President Biden’s Climate Pledge: Aspirations Versus Policies – OpEd


President Biden has pledged to reduce US greenhouse gas emissions by 50% by 2030, and to achieve net zero emissions no later than 2050. This is nothing more than political rhetoric: an aspiration, but not a climate policy. For those who support those announced goals, the president’s pledge, if it has any effect, will hinder actually accomplishing them.

With regard to climate policy, the main problem with President Biden’s declaration is that he has suggested no actual policies that he would promote to reach those goals. The announcement is designed to appeal to those who support reducing greenhouse gas emissions, thereby creating the illusion that he is doing something to further those goals rather than actually doing something. This should reduce any pressure from that group, making it less likely that he will actually implement policies to advance those goals.

Meanwhile, because he has announced no actual policies, there is nothing in what he has said that should spark any opposition. Reducing greenhouse gas emissions is a popular goal, but specific policies that might move toward that goal will prove to be less popular. So, he has avoided announcing any actual policies and instead announced some aspirations.

Another problem with President Biden’s pledge is that even if he serves two full terms as president, the target dates he has set are beyond those two terms. We cannot know whether those aspirations were met until after he leaves office, and any failures to meet them will fall on the watches of the presidents in 2030 and 2050. If the president is going to set goals for policy outcomes, it would seem that they should not extend beyond 2028 in any event. He should set goals for what he will do, not goals for his successors.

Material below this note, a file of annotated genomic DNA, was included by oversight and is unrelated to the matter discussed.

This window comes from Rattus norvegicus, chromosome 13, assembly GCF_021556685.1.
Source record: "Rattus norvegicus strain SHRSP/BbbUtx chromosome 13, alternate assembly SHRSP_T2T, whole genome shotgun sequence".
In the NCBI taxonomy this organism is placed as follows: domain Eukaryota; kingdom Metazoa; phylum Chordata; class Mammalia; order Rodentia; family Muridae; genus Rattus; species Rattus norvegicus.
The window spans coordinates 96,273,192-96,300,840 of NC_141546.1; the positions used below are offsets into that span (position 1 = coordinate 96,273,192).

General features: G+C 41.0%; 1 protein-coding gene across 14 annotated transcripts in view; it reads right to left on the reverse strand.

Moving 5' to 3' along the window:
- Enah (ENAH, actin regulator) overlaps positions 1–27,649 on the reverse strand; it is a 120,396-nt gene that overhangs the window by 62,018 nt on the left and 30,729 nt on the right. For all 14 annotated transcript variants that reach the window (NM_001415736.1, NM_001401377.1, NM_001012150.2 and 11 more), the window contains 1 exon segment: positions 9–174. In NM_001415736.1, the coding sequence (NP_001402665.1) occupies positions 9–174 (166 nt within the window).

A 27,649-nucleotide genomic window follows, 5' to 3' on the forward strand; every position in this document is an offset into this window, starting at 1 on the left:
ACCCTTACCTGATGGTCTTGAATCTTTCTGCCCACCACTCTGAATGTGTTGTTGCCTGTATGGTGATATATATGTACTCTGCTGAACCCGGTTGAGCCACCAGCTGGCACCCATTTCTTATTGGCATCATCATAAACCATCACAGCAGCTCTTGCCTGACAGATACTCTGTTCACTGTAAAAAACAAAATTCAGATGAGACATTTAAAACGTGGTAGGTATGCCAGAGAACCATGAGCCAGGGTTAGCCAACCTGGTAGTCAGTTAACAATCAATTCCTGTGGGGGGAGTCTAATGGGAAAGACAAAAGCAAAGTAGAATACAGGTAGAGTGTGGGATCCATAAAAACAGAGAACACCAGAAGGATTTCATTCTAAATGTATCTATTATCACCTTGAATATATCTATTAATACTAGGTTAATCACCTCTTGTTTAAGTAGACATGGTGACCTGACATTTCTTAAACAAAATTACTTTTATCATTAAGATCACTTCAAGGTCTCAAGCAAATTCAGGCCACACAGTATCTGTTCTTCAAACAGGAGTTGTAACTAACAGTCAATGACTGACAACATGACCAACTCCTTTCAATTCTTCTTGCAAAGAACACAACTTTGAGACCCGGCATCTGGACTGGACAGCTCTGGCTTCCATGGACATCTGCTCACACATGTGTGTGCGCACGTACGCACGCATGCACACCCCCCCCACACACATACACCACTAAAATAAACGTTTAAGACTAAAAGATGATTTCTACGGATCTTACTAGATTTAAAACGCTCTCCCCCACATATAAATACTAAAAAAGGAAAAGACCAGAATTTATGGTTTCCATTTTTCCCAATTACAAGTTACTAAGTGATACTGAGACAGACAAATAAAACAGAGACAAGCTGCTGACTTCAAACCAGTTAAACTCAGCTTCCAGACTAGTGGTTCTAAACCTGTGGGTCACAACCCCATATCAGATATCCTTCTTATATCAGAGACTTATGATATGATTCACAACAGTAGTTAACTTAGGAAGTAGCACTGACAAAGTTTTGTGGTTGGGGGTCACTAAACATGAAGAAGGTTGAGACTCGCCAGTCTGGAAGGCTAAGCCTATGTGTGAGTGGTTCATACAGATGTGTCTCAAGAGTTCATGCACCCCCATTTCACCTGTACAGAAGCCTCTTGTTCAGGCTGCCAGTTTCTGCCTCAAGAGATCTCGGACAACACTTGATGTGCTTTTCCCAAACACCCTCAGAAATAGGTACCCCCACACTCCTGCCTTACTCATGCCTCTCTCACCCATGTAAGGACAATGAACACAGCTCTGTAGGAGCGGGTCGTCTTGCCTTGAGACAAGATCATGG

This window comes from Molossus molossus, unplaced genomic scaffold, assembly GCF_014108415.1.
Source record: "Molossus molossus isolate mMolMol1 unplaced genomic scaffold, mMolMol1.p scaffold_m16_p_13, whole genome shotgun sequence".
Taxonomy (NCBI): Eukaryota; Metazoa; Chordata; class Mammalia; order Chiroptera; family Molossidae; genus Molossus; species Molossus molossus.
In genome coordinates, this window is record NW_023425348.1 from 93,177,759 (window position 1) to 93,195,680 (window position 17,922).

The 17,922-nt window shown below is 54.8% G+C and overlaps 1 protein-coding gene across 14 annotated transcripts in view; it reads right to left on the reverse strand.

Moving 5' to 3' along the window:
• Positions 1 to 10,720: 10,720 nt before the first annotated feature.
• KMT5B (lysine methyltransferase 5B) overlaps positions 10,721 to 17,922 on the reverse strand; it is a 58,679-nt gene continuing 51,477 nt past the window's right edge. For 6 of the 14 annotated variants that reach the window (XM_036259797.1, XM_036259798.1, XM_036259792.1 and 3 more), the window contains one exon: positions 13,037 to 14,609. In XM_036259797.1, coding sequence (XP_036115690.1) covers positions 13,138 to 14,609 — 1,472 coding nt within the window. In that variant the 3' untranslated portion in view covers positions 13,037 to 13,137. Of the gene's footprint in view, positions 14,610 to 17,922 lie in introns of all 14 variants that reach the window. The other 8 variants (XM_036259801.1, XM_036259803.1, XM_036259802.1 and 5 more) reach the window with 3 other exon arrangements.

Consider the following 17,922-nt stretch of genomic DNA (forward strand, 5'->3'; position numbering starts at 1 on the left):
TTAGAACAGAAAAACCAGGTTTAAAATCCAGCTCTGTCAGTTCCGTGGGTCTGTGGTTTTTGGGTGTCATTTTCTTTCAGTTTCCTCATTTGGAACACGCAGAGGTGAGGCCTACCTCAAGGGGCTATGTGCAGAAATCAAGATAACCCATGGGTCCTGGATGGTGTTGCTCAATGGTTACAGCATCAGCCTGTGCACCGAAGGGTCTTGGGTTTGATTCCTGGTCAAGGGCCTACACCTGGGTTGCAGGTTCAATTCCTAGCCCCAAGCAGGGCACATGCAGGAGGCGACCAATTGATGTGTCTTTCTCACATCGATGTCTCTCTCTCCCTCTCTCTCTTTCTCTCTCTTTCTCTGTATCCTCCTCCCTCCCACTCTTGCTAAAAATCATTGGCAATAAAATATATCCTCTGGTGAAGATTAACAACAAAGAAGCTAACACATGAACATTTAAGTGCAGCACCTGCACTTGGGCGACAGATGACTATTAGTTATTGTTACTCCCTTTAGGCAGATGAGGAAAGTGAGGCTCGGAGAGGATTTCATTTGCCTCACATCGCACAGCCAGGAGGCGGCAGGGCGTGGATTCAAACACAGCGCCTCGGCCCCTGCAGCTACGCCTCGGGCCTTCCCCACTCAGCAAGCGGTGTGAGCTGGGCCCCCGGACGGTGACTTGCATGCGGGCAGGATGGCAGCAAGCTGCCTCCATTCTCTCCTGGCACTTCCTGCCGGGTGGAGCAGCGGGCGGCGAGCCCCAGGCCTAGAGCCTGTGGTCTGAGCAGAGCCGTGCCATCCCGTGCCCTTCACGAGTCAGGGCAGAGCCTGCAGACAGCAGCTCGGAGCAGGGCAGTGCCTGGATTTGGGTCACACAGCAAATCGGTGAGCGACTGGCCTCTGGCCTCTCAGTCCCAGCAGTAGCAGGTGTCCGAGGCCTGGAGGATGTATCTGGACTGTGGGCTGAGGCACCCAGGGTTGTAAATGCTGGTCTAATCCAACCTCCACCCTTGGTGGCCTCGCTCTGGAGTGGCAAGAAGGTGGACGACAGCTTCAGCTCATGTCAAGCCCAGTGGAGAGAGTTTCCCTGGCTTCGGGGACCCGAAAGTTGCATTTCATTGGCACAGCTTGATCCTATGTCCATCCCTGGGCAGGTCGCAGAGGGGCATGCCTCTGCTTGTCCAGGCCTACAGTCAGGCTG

While it is disingenuous to announce goals without also announcing specific policies that can move toward those goals, it is good politics. Nobody would be unhappy if those goals were met, although many people would likely be unhappy about specific policies that might further them. What policies? We don’t know, which is why we cannot be unhappy about them.

Some people will mistakenly view the president’s announcement as a climate policy, so it is important to recognize that it is not. It is the announcement of an aspiration with no policies behind it. It is designed to increase his political support from some without reducing his political support from others. It is empty rhetoric.

Should we support the president’s greenhouse gas aspirations? Should we oppose them? That depends on what policies he has in mind to accomplish those goals, and that’s what he hasn’t told us.

This article was published by The Beacon

Randall G. Holcombe

Randall G. Holcombe is Research Fellow at The Independent Institute, DeVoe Moore Professor of Economics at Florida State University, past President of the Public Choice Society, and past President of the Society for the Development of Austrian Economics. He received his Ph.D. in economics from Virginia Tech, and has taught at Texas A&M University and Auburn University. Dr. Holcombe is also Senior Fellow at the James Madison Institute and was a member of the Florida Governor’s Council of Economic Advisors.

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